Glass flakes are desirable in the industry because they are very resilient and can be optically attractive as well. The glass is primarily composed of SiO2 and Al2O3 and can also include ZnO, CaO, B2O3, Na2O and K2O as well as FeO and Fe2O3. The glass flakes are made by stretching a molten glass into thin sheets, beads or glass tubes followed by crushing the glass into flakes. Large hollow spheres can be produced followed by solidification and crushing as well as a variety of other flake production methods. Glass can be classified as A glass, C glass or E glass. The A glass is a soda-lime glass and is commonly used to make windows. It contains more sodium than potassium and also contains calcium oxide. C glass, also known as chemical glass, is a form of glass which is resistant to corrosion by acid and moisture. It often contains zinc oxide as well as other oxides which makes the flakes more resistant to chemical destruction. E glass or electrical glass is, as the name implies, designed for electronic applications and although it is very stable at high temperatures, it can be susceptible to chemical attack. Table 1 following shows the composition of several commercial samples of A, C and E glasses in weight percent. It is recognized that C glass as well as A and E glass have broad windows regarding their chemical composition and in fact A and E glass compositions can be made very similar to C glass.
In the practice of the present invention, the C or chemical type glass is preferred. While metal oxide coatings of an A or E glass can be prepared, the resulting pigments do not have the quality of the products as C glass and hence have limited commercial value. When TiO2 coated products are prepared, anatase or rutile crystal modifications are possible. The highest quality and most stable pearlescent pigments are obtained when the TiO2 is in the rutile form. Also the glass used can influence the crystal form of the titanium dioxide coating. For instance, when common E glass is used, the resulting crystal phase is primarily anatase. In order to obtain rutile, an additive must be used which can direct the TiO2 to the rutile modification.
Useful rutile directors such as tin are disclosed in commonly assigned U.S. Pat. Nos. 4,038,099 and 5,433,779 incorporated herein by reference in their entireties. If the present synthetic platelet is to be coated with titanium dioxide and rutile titanium dioxide is desired, the rutile director is located adjacent to the titanium dioxide. Other layers may be present between the glass and rutile director/rutile titanium dioxide.
The material that forms the thin outer layer on the glass flakes and imparts to them the desired nacreous character and interference color is a selected translucent metal oxide compound of high refractive index. The translucent compounds of this layer may be colorless or colored and thereby contribute color both by means of light absorption from the inherently colored compound, and by interference colors from the thin transparent layer having a high index of refraction. The preferred translucent metal oxides applicable to this invention are titanium dioxide and iron oxide. However, other representative metal oxides that function in a like manner when used alone include the oxides of zirconium, chromium, nickel, cobalt, tin, and hydrous forms thereof.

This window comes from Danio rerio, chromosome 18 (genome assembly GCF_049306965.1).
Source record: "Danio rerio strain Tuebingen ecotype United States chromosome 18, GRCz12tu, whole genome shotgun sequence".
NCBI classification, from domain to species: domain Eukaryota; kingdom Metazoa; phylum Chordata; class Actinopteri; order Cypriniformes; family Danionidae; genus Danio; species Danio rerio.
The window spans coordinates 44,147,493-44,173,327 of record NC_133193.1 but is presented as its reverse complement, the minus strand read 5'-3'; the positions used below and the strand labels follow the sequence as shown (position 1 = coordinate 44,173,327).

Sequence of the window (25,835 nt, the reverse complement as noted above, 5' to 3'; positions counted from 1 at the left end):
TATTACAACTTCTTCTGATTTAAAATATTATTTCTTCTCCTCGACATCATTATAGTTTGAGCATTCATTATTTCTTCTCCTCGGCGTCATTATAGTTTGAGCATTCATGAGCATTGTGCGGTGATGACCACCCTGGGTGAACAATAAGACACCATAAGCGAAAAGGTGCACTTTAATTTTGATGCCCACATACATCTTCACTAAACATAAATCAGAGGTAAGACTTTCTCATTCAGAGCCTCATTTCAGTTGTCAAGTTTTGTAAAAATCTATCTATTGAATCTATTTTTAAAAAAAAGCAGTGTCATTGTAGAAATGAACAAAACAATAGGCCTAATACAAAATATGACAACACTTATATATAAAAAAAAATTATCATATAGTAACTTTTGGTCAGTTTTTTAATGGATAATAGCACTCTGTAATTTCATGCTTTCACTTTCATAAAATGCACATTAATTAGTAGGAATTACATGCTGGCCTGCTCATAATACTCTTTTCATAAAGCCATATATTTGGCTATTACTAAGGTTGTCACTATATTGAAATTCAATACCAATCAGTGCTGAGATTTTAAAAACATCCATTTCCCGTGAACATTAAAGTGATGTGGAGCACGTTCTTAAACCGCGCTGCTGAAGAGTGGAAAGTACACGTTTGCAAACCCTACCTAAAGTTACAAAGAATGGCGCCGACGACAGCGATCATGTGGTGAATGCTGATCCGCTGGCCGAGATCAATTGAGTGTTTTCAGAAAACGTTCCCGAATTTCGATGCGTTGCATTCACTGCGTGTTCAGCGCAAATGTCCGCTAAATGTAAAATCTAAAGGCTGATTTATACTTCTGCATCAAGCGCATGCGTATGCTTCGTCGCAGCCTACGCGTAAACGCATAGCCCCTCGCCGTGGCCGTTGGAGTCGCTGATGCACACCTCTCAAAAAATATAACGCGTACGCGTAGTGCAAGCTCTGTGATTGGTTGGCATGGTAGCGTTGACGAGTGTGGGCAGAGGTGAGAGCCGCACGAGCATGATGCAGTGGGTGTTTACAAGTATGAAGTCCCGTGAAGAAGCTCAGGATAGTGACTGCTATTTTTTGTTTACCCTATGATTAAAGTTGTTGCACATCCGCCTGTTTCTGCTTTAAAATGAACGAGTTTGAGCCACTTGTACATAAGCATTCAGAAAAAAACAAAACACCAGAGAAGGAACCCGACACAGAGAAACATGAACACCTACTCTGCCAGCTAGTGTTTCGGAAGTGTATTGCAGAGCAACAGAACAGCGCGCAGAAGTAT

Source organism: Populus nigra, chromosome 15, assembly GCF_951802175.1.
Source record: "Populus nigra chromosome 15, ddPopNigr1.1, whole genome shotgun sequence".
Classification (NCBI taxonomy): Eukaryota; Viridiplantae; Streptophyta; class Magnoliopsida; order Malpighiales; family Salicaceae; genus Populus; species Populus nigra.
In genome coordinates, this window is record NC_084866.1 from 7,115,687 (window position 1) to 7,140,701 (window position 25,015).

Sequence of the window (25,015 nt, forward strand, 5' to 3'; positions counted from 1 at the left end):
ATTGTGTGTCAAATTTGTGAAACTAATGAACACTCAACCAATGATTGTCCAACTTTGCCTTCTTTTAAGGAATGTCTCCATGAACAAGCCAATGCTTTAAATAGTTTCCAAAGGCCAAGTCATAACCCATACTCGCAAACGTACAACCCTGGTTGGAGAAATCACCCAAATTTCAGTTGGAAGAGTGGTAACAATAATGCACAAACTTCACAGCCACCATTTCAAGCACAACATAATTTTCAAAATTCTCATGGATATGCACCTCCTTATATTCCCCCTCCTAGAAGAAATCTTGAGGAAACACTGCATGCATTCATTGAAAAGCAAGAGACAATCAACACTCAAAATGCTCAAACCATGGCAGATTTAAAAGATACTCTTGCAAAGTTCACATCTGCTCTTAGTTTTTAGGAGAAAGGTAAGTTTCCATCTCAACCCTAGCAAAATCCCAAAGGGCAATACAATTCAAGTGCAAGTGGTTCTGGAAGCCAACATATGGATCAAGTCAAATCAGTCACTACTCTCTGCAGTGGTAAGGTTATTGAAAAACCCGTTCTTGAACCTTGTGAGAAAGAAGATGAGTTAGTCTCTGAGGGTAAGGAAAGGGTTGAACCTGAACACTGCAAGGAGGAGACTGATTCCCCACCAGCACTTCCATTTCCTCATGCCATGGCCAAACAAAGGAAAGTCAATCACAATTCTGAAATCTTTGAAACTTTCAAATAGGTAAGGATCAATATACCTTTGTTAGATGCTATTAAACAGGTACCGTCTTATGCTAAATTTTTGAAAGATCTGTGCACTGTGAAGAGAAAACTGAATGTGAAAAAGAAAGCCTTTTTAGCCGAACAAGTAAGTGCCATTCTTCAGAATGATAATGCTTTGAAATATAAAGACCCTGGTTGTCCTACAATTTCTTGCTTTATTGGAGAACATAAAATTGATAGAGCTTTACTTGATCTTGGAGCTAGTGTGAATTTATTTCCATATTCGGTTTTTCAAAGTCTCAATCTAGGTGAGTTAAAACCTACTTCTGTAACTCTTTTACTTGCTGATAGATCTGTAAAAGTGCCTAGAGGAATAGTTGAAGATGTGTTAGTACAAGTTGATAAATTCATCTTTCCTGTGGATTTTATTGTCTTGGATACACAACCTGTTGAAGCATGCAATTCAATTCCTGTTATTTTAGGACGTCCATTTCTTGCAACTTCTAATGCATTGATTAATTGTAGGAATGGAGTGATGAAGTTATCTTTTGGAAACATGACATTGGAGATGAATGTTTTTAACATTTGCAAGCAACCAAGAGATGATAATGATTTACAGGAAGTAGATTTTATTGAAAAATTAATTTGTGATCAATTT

The coating of the glass flakes with metal oxide generally follows procedures known in the art for the formation of metal oxide-coated mica.
In general, the procedure involves the dispersing of the glass flake particulate and combining that dispersion with a precursor that forms a hydrous titanium oxide or other metal oxide film coating on the flakes. For example, iron and zirconium oxide are useful coatings alone or in addition to the titanium oxide coatings.
In the coating process, the glass flakes are dispersed in water, which is preferably distilled. The concentration of the glass flake in water can vary from about 5% to 30% although the generally preferred concentration varies between about 10% to 20%.
After the glass is dispersed in the water and placed in an appropriate vessel, the appropriate titanium or other metal source materials are introduced. The pH of the resulting dispersion is maintained at an appropriate level during the addition of the titanium or other metal by use of a suitable base such as sodium hydroxide to cause precipitation of the hydrous titanium dioxide or hydrous metal oxide on the glass flakes. An aqueous acid such as hydrochloric acid can be used for adjusting the pH. The coated platelets can, if desired, be washed and dried before being calcined to the final pearlescent pigment.